Doug Hamilton: Boulder needs better family housing

Boulder is growing older and slightly more diverse, according to census data from 2019. It has also become more expensive, with median home values going through the roof. It doesn’t take an economist to tell you that the universe of families with children that can afford $1 million-plus homes isn’t very big.

Even for renters, finding a rental home that has affordable, long-term, stable rent and enough space for three or more people is difficult, as rental prices increase significantly year-over-year. As families struggle to find affordable places to live in Boulder, they are going to move elsewhere, and the city’s demographics are going to shift even older.

When I walk through my neighborhood every evening, I am always shocked at the number of single, older individuals and/or elderly couples living in 3,000-square-feet (or bigger) houses. While I believe all of these folks have a right to stay in their homes as long as they want, I can’t fathom the amount of work required for upkeep, especially at that age. I often wonder if there were options for a smaller, more communal living space that kept them in the community, would they trade their giant house for that opportunity? 

What if Boulder (or Boulder County) had a program that built medium-density, multi-story, 55+ communities here in the City of Boulder that are permanently affordable? Then allowed any Boulder resident meeting the age criteria to sell (or swap) their home to the city at a mutually agreed upon price and exchange/buy/trade or rent a flat in these communities? The city could redevelop the original lot into multi-unit, middle-income, permanently affordable duplexes or triplexes for sale or rent.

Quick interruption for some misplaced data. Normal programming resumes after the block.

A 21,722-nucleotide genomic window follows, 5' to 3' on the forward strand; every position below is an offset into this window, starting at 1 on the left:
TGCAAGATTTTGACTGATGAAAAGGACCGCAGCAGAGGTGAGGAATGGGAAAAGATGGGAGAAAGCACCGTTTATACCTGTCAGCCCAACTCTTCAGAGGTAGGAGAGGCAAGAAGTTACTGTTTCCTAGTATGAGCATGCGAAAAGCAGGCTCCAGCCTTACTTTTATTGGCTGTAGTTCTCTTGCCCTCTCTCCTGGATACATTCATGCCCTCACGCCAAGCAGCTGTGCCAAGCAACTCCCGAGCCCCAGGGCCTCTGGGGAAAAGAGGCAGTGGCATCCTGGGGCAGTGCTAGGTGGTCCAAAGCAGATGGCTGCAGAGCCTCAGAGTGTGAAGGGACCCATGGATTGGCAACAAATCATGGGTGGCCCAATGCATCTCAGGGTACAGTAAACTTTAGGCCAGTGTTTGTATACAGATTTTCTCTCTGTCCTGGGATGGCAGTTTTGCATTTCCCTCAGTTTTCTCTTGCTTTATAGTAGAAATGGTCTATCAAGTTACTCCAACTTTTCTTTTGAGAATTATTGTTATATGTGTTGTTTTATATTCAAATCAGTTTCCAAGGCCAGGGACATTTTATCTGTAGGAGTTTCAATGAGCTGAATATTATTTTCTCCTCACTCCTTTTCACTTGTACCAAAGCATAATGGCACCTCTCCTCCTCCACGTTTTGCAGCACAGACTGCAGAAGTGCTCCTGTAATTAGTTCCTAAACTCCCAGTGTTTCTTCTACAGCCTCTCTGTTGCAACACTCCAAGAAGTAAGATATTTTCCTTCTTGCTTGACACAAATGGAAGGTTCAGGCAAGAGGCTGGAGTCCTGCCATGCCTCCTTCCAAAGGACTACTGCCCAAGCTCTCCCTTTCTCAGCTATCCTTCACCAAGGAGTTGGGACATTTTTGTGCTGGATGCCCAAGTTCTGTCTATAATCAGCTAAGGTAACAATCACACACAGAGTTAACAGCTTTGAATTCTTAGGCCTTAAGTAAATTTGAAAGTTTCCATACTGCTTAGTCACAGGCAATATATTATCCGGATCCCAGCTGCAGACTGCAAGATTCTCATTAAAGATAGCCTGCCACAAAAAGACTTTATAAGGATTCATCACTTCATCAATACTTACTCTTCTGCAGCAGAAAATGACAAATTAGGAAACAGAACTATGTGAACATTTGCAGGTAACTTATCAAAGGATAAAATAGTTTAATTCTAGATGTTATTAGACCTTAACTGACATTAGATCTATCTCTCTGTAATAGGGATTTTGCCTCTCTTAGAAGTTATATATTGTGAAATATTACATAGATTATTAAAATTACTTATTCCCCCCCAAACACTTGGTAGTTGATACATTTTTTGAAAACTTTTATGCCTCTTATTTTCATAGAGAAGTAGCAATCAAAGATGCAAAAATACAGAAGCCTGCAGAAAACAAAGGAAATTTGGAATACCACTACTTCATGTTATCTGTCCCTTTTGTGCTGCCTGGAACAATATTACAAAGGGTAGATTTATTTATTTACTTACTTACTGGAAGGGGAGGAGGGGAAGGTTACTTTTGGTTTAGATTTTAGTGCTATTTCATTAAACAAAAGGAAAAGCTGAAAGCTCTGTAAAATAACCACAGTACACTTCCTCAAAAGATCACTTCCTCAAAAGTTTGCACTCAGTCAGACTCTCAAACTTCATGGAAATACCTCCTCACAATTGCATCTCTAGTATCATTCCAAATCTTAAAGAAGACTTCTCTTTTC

This program solves lots of problems. First, it allows our older generations to age in their communities surrounded by lots of other people in similar circumstances, allowing them to pool resources like fitness centers, vehicles, food services, maintenance, wellness professionals, etc. 

Second, it increases middle income and permanently affordable housing supply by swapping single-family homes for multi-home, multi-bedroom units in existing neighborhoods. Finally, it would probably pay for itself while allowing seniors to keep the equity in their homes. By redeveloping the lots, the city could likely sell or rent two or three permanently affordable units and offset or alleviate its costs.

Our future isn’t dictated by our past. We can tackle future problems with new solutions that respect the dignity and community built by our older community members. It doesn’t have to be every person for themselves; together, we can build a better future.

Doug Hamilton is a parent, lawyer, engineer and human who believes in free public spaces and a more participatory society. More about Doug.


Boulder Beat Opinion Panel members are writing in their own capacity. Their views do not necessarily reflect those of Boulder Beat.